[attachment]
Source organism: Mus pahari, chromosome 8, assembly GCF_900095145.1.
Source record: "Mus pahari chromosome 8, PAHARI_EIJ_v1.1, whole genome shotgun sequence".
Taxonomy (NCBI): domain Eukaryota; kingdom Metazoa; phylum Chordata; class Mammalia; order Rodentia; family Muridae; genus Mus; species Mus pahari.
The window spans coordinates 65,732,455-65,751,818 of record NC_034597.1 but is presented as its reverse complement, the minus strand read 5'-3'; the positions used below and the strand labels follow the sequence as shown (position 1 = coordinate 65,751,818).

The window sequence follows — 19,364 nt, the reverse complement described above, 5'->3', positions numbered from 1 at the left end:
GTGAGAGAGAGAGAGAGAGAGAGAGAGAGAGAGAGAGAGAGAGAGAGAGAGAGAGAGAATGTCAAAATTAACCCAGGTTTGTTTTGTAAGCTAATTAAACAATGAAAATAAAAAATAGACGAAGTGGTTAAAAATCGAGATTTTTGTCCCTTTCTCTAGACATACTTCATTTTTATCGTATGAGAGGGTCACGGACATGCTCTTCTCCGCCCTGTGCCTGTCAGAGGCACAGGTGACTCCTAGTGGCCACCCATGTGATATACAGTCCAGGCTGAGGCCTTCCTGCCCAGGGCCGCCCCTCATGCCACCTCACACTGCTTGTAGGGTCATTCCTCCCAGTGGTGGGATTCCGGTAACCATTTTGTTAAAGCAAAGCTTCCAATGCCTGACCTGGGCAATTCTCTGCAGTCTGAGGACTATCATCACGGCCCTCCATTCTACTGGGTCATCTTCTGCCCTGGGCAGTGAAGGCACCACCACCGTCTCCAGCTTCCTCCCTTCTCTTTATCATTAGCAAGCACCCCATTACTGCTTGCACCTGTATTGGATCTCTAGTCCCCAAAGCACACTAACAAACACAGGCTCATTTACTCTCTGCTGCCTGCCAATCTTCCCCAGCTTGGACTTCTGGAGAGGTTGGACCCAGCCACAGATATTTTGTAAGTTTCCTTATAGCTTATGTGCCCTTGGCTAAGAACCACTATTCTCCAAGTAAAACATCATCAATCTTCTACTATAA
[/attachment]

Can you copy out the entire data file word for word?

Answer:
Source organism: Mus pahari, chromosome 8, assembly GCF_900095145.1.
Source record: "Mus pahari chromosome 8, PAHARI_EIJ_v1.1, whole genome shotgun sequence".
Taxonomy (NCBI): domain Eukaryota; kingdom Metazoa; phylum Chordata; class Mammalia; order Rodentia; family Muridae; genus Mus; species Mus pahari.
The window spans coordinates 65,732,455-65,751,818 of record NC_034597.1 but is presented as its reverse complement, the minus strand read 5'-3'; the positions used below and the strand labels follow the sequence as shown (position 1 = coordinate 65,751,818).

The window sequence follows — 19,364 nt, the reverse complement described above, 5'->3', positions numbered from 1 at the left end:
GTGAGAGAGAGAGAGAGAGAGAGAGAGAGAGAGAGAGAGAGAGAGAGAGAGAGAGAGAATGTCAAAATTAACCCAGGTTTGTTTTGTAAGCTAATTAAACAATGAAAATAAAAAATAGACGAAGTGGTTAAAAATCGAGATTTTTGTCCCTTTCTCTAGACATACTTCATTTTTATCGTATGAGAGGGTCACGGACATGCTCTTCTCCGCCCTGTGCCTGTCAGAGGCACAGGTGACTCCTAGTGGCCACCCATGTGATATACAGTCCAGGCTGAGGCCTTCCTGCCCAGGGCCGCCCCTCATGCCACCTCACACTGCTTGTAGGGTCATTCCTCCCAGTGGTGGGATTCCGGTAACCATTTTGTTAAAGCAAAGCTTCCAATGCCTGACCTGGGCAATTCTCTGCAGTCTGAGGACTATCATCACGGCCCTCCATTCTACTGGGTCATCTTCTGCCCTGGGCAGTGAAGGCACCACCACCGTCTCCAGCTTCCTCCCTTCTCTTTATCATTAGCAAGCACCCCATTACTGCTTGCACCTGTATTGGATCTCTAGTCCCCAAAGCACACTAACAAACACAGGCTCATTTACTCTCTGCTGCCTGCCAATCTTCCCCAGCTTGGACTTCTGGAGAGGTTGGACCCAGCCACAGATATTTTGTAAGTTTCCTTATAGCTTATGTGCCCTTGGCTAAGAACCACTATTCTCCAAGTAAAACATCATCAATCTTCTACTATAA